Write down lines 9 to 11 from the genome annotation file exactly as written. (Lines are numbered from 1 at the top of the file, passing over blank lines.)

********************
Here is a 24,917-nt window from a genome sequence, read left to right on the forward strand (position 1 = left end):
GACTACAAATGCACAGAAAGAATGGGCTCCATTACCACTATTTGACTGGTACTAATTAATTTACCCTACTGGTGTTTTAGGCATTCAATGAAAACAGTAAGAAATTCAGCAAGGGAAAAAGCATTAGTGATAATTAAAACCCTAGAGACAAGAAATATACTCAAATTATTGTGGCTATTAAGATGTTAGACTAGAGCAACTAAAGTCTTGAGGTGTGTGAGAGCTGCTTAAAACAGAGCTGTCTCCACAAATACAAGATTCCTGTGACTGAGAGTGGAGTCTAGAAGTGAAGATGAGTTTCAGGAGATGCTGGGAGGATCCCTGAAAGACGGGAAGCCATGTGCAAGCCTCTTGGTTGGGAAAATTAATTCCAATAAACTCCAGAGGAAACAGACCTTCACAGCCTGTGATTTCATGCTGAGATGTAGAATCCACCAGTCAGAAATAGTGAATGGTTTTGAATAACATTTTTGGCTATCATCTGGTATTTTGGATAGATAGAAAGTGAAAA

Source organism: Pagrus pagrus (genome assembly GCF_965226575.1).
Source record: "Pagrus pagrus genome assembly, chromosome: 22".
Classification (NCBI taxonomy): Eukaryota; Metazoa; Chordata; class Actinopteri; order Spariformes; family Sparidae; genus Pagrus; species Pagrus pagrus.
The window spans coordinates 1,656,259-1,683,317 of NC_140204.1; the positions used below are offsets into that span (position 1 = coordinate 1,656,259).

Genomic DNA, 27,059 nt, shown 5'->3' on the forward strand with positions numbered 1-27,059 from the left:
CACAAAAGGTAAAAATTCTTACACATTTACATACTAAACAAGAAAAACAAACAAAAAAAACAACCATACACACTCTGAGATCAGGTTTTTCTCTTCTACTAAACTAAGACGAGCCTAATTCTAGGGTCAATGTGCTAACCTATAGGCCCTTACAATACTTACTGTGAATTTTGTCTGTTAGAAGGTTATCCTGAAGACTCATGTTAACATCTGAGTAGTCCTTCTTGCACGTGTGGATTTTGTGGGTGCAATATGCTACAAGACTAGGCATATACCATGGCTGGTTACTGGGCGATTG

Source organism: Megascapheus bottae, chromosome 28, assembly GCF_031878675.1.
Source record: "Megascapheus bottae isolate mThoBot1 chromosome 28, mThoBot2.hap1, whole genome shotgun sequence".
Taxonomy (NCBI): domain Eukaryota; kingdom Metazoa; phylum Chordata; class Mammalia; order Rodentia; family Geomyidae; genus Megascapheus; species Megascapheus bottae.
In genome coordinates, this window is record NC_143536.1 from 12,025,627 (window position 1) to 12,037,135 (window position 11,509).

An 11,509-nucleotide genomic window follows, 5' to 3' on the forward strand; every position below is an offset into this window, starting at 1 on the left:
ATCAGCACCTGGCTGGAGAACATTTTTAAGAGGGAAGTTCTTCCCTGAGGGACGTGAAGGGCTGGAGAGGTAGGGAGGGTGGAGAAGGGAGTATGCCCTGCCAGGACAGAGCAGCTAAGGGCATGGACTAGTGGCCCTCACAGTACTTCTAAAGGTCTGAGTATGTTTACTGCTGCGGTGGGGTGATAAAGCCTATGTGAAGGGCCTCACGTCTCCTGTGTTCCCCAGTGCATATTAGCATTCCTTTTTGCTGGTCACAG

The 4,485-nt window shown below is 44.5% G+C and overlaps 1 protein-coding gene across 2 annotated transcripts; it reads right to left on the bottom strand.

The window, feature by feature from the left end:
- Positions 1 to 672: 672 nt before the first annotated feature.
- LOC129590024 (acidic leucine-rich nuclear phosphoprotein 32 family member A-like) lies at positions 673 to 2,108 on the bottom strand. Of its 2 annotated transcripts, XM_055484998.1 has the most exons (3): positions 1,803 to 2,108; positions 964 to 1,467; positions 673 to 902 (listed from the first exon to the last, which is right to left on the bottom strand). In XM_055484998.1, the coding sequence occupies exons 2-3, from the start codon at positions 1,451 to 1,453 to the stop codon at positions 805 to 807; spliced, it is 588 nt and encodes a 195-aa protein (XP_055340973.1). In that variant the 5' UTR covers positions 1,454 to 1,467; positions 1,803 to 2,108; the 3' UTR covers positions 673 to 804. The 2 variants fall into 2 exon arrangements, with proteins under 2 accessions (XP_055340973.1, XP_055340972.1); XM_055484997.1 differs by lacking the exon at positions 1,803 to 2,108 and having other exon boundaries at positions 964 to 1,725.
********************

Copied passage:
Source organism: Megascapheus bottae, chromosome 28, assembly GCF_031878675.1.
Source record: "Megascapheus bottae isolate mThoBot1 chromosome 28, mThoBot2.hap1, whole genome shotgun sequence".
Taxonomy (NCBI): domain Eukaryota; kingdom Metazoa; phylum Chordata; class Mammalia; order Rodentia; family Geomyidae; genus Megascapheus; species Megascapheus bottae.